LAKELAND, Fla. (WFLA) — The devastation in Polk County can be seen everywhere. Everywhere you look – massive trees are down in roads, ditches and sidewalks. Limbs were tossed around like swizzle sticks across the landscape. Power poles snapped in half. It was as if Mother Nature herself reached down and took tiny twigs in her hands and broke them during a moment when Central Florida was most vulnerable.
As the eyewall passed through the city of Lakeland in the early morning hours, just after midnight Monday morning, people felt it.
They felt the ground shake.
They listened to the raging winds, roaring through their windows.
In fact, it’s the sounds they heard that they are now left with in Irma’s week. Resident after resident described the storm’s arrival in the city – as an “explosion,” “a freight train” and “a crashing boom.”
As one grandmother explained to us in detail what she heard, she clung to her grandbabies tightly. She described how, as the storm rolled through, she found safety in the hallway of her home, her arms wrapped around the grandchildren. “I don’t ever want to go through that again,” she explained. “I am grateful that God spared us and it was not as bad as we thought. But, it was scary.”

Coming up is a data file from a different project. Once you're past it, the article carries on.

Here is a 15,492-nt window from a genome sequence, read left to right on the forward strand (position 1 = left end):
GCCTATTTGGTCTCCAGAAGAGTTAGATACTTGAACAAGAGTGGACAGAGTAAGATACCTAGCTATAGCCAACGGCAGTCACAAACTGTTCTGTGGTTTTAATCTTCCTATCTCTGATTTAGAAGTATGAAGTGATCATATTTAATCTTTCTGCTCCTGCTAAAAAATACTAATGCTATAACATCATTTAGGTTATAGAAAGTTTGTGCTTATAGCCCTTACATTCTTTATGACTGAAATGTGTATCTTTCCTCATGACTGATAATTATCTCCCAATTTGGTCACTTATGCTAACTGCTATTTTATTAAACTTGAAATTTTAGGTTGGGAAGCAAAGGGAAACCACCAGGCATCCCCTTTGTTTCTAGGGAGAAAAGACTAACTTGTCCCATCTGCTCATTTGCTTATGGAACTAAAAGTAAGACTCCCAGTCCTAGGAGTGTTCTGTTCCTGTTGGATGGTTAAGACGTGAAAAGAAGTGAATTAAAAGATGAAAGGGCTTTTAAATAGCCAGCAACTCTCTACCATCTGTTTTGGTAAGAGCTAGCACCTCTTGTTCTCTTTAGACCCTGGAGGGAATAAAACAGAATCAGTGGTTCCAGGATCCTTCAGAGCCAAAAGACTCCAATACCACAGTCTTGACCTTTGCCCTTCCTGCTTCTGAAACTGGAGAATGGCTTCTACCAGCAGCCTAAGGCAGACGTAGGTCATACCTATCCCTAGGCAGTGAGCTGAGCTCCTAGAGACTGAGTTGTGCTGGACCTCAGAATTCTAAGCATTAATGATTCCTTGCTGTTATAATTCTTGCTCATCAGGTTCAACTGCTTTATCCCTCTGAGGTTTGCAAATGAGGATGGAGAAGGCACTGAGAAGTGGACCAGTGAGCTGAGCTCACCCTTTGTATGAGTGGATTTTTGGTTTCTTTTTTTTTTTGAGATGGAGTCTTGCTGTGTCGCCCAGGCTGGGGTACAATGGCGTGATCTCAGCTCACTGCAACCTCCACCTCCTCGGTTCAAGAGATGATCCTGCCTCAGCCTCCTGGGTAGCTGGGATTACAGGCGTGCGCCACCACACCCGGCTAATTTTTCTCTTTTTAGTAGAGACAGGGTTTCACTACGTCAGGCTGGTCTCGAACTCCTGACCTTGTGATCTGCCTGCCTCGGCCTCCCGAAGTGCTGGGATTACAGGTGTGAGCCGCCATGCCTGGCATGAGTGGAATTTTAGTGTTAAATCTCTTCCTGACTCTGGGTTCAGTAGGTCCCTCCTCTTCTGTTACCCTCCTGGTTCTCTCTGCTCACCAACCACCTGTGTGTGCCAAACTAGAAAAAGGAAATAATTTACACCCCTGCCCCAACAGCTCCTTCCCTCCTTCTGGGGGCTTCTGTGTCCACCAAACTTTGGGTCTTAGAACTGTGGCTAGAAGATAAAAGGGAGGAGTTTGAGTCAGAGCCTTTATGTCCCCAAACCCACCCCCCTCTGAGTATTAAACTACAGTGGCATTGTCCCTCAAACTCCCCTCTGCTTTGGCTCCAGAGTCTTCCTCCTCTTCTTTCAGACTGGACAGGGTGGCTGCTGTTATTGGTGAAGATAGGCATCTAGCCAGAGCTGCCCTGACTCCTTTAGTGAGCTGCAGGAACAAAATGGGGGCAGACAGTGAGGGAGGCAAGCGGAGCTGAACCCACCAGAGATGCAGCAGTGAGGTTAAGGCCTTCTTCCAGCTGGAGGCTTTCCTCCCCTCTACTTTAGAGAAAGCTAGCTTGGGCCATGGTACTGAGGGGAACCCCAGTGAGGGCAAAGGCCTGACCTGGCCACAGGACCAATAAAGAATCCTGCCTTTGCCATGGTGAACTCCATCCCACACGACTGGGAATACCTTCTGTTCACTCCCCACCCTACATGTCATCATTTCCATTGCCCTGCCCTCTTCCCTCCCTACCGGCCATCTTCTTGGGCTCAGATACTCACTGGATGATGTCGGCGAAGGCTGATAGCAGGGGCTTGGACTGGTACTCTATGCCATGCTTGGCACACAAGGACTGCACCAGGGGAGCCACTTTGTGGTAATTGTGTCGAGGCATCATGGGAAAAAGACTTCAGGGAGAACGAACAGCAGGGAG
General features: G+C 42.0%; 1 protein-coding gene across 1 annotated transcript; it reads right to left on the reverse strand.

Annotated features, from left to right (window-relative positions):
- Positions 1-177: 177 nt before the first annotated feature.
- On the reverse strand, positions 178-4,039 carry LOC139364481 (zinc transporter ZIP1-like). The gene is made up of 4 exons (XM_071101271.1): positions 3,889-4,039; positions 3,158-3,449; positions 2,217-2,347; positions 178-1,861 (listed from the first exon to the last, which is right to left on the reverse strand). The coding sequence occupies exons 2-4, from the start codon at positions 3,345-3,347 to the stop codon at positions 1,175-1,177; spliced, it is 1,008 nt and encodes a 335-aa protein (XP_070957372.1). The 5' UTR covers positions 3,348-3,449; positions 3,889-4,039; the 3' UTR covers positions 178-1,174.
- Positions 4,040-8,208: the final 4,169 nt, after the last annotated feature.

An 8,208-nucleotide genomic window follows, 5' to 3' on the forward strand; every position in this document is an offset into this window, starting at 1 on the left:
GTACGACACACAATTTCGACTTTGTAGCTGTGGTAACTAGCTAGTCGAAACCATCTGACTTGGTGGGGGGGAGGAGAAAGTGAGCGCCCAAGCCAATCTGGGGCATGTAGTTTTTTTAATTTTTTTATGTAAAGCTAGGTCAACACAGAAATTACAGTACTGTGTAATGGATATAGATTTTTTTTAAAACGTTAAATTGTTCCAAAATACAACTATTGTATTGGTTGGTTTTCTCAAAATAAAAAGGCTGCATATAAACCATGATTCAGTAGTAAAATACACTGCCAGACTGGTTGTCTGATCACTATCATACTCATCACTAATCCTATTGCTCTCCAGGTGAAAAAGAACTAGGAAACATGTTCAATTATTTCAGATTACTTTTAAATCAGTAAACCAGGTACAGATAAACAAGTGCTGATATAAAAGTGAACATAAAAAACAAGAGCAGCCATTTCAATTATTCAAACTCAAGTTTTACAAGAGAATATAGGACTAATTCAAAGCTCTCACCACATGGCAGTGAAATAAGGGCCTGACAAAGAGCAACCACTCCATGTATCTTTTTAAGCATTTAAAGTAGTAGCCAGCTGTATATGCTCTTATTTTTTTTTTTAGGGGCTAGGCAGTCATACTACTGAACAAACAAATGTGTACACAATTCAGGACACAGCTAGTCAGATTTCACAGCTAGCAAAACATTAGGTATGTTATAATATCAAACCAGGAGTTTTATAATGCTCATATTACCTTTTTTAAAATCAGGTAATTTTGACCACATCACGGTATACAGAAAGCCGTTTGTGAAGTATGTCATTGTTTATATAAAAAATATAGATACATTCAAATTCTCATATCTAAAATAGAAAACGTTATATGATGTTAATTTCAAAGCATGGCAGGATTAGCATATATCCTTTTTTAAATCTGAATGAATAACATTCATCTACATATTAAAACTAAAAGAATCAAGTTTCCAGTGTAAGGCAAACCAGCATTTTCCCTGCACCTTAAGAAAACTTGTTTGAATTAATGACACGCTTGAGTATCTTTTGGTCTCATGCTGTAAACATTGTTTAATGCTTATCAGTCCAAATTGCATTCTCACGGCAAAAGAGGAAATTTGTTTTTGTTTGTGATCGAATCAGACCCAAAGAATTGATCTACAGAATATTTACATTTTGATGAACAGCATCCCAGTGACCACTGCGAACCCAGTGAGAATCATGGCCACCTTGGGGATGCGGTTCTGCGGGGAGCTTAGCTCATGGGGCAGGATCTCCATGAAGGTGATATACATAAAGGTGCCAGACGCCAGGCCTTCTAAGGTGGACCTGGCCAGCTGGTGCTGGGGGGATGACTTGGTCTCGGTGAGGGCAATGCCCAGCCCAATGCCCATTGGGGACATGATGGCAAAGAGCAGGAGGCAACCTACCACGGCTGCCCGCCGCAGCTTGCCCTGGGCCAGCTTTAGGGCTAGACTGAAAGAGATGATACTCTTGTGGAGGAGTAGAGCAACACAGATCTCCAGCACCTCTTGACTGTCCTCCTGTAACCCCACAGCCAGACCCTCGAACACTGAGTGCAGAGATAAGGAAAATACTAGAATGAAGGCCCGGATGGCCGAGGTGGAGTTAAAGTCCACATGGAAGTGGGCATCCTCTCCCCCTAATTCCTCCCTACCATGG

Dee Borgmeyer is a resident at Meadow Brook Mobile home park in Lakeland. At one point, the landscape surrounding her home turned into a river.
Roads were impassable.
Mobile homes were submerged.
In some cases, the water was waist deep. Dee and her husband took refuge in the park’s clubhouse as the winds howled outside.
Now, she tells us, there is no home for her to return to as it is flooded.
And, even if she wanted to return home, the roads continue to be submerged, hours after Irma is gone. She told us, “This is catastrophic. It is devastating. I am from West Virginia and we don’t have things like this. I looked at my husband I didn’t know what to do and where to go. It is truly catastrophic.”
According to Lakeland electric, 68,000 people remain without power tonight. Crews are using every bit of daylight they have to get the electricity restored once again. On Monday alone, they were able to get 10,000 people up and running.
However, this could be a slow process. Sources tell WFLA it could be weeks before some people see power restored.